Foxconn hopes higher wages will prevent worker suicides
31 May 2010
China's Foxconn, the world's largest contract electronics maker, announced late last week that it will raise salaries of its workers in China by about 20 per cent to stifle criticism on its working conditions that has possibly led to a string of suicides by its workers.
"It is not because of the suicides," said Foxconn spokesperson Edmund Ding outside the factory gates at the company's massive Longhau factory in the southern industrial city of Shenzhen, "The discussion has been going on for a long time."
To stem the suicides by workers leaping to their deaths from the Chinese mainland factories of Taiwanese electronics company Hon Hai Precision Industry Co, operating in China as Foxconn, the management at Foxconn has also deployed anti-suicide nets at its Longhau factory on Saturday.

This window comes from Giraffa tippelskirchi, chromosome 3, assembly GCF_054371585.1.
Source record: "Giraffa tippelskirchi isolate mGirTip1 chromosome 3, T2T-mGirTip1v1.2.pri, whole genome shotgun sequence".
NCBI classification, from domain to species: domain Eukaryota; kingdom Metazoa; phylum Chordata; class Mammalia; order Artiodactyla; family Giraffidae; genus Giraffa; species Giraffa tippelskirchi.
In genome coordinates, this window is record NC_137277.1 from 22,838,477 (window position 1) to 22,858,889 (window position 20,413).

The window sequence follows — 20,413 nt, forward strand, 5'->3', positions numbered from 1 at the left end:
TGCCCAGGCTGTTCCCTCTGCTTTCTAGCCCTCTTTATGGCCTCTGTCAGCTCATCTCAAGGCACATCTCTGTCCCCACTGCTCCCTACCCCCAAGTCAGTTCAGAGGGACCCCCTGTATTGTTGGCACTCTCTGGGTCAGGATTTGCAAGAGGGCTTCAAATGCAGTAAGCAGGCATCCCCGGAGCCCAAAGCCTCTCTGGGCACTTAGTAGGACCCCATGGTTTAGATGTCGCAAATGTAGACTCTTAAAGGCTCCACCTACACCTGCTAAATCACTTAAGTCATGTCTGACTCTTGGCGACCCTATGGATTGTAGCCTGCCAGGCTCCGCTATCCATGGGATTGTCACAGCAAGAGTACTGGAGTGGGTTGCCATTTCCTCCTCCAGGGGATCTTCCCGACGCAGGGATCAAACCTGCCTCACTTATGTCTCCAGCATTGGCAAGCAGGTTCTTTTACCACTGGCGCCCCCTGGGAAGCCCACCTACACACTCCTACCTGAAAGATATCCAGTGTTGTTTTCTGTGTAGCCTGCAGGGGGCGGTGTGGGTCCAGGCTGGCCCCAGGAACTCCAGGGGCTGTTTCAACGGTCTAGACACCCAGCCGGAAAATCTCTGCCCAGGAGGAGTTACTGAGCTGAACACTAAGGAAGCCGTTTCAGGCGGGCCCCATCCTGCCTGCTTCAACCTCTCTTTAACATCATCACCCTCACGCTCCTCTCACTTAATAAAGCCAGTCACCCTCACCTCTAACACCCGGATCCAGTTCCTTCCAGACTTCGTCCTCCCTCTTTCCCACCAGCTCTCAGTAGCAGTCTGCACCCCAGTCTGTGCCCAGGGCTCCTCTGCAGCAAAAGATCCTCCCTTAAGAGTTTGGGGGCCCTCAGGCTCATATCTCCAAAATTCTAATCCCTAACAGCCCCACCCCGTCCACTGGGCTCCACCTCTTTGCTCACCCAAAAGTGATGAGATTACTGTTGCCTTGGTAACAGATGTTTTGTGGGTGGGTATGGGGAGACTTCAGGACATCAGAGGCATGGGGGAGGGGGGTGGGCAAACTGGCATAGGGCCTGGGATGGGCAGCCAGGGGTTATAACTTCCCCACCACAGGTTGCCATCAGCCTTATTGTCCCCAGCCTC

Taipei County, Taiwan-based Hon Hai is the world's largest electronics contract manufacturer and employs 800,000 people on the Chinese mainland with 300,000 people working in the walled-in industrial park of its Longhau factory.
It is dubbed as one of the worlds's most isolated and secretive companies, churning out products for Nintendo, Apple, Nokia, Sony, Hewlett Packard and Dell.
Labour activists from Hong Kong have accused the company of having an extremely fast assembly line, employees forced to work excess overtime, a rigid management style and harsh discipline imposed on employees that many people believe stems out of chairman Terry Gou's past military exposure.